GDP Surges Due To Increased Health Care Expenditures

December 23, 2014 0 Comments

Out of the blue real gross domestic product, which was originally posted at 3.5 back in October, has managed to grow to 5% in December. This is the largest the economy has grown since 2003, and we all know how terrific those years were, right? This also managed to beat mainstream economist estimates of 4.7%, but that’s alright. When have mainstream economist ever been right about anything regarding… economics?

The drivers behind this growth was the result of revisions to Personal Consumption, originally reported at 2.2% but revised at 3.2%. Also, it originally accounted for 1.22% of the 3.5% number back in October, but not personal consumption accounts for 2.21% of the 5% revised number. Fixed investment was no slouch to this revision, either. Originally, investment contributed 0.74% of GDP not contributed 1.21% of GDP.

The question is, what exactly lead to such a large revision? There are many large contributors to GDP, and all of them are significantly volatile. Between recreational goods, vehicles, financial services, food services, industrial equipment and software, the component with the largest growth in GDP was none other than Health Care expenditures…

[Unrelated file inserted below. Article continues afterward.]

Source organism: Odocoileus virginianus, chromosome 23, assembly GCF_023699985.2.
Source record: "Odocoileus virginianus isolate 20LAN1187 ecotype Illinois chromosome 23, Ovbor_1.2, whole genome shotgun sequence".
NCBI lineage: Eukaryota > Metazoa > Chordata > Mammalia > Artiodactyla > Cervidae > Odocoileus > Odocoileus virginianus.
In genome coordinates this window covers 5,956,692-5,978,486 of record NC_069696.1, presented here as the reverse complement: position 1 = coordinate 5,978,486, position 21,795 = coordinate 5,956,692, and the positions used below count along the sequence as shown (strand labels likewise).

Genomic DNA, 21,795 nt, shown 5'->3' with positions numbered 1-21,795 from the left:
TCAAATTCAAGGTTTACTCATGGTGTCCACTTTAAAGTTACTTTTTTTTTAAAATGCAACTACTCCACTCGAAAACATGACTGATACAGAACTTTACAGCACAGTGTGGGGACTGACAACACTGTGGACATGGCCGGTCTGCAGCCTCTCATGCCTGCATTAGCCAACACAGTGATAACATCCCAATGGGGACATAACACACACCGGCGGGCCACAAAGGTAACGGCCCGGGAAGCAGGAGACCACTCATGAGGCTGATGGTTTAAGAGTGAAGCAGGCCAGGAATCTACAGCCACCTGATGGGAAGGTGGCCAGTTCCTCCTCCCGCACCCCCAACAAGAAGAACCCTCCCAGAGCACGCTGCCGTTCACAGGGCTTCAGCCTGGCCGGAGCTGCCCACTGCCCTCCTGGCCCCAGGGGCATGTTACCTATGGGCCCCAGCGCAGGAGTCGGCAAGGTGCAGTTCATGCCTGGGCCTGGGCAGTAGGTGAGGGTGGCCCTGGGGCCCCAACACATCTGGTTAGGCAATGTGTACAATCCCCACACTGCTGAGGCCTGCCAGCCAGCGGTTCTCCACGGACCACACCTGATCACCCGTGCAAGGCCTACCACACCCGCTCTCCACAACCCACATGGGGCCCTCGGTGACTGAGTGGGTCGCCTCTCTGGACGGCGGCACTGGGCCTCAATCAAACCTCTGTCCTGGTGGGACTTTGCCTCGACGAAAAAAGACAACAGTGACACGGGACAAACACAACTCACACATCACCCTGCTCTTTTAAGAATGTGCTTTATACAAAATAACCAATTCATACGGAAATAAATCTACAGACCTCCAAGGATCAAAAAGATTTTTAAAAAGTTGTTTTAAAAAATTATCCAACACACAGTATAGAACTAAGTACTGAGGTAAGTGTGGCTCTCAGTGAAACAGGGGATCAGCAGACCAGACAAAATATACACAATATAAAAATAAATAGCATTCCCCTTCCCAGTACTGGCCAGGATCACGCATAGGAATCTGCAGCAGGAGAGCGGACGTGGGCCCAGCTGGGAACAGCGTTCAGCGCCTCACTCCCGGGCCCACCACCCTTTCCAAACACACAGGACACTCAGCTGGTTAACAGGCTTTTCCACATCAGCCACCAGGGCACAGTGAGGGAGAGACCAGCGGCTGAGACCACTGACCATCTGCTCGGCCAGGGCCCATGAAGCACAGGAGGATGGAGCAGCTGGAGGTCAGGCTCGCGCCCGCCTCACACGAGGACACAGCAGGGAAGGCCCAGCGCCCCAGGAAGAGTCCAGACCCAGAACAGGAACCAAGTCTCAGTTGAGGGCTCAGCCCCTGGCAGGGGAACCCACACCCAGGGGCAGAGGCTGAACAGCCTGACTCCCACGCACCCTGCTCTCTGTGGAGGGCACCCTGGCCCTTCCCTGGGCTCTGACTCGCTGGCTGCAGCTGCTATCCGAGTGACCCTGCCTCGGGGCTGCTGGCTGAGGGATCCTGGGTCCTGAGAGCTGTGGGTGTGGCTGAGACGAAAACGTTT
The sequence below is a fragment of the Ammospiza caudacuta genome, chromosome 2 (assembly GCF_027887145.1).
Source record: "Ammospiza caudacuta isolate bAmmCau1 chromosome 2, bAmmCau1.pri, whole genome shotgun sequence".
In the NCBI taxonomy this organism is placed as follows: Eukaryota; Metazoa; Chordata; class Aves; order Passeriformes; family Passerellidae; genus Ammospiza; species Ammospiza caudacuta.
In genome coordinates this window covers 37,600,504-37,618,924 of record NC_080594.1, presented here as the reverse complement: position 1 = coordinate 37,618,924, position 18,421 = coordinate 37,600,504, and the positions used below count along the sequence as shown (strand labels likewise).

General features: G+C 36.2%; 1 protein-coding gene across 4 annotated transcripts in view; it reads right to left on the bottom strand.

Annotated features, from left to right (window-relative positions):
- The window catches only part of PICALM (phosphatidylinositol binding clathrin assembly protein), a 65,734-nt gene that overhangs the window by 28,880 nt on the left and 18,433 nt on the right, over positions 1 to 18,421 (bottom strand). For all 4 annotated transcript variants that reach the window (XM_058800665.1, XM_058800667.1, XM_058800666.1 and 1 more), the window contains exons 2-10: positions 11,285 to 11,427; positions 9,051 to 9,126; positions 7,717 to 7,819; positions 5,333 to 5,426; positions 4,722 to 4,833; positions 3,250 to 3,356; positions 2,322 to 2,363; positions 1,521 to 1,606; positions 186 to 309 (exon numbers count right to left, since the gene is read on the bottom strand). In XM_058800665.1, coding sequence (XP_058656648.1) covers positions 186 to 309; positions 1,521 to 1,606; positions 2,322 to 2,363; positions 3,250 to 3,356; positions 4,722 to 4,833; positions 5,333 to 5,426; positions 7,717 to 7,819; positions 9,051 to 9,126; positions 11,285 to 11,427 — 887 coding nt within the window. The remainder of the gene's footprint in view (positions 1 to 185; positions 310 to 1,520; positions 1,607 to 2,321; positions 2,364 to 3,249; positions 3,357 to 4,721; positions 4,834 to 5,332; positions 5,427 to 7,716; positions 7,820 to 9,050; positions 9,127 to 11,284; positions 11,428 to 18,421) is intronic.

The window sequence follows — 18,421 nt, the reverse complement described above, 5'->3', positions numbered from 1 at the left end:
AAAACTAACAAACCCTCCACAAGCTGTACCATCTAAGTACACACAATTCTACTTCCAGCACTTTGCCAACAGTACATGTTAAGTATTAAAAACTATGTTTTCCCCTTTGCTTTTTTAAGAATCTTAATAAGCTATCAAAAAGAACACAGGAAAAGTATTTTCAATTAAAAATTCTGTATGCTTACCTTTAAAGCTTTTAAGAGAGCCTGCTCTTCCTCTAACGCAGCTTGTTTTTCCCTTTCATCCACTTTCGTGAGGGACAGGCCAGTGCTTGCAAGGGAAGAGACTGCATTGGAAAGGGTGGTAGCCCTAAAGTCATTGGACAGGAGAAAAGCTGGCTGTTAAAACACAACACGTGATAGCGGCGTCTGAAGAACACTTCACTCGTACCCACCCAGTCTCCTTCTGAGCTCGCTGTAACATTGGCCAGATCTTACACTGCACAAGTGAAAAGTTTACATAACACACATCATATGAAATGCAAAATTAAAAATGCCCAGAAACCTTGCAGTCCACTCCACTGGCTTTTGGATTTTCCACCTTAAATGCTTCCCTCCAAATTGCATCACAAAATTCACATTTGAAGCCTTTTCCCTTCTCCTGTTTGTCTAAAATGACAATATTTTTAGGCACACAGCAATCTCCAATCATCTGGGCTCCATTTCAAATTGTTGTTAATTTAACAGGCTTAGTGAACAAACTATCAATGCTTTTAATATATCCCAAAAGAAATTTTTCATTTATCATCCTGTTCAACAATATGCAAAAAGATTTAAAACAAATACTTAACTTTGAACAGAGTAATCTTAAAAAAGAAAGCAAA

As you can see, aside from the growth in structures, health care services consisted majority of the growth in the GDP revision. Two-thirds contribution to be exact. This can either mean one of three things:

  1. The economy is much better off than it was previously because more people are purchasing health care
  2. Health care cost are still rising.
  3. Thanks to the new Obamacare mandate, more consumers are forced to allocate resources into spending money on health care services.

The second and the third point can actually be related, but this isn’t anything new and we can expect health care expenditures to result in much larger portions of GDP for months to come. 

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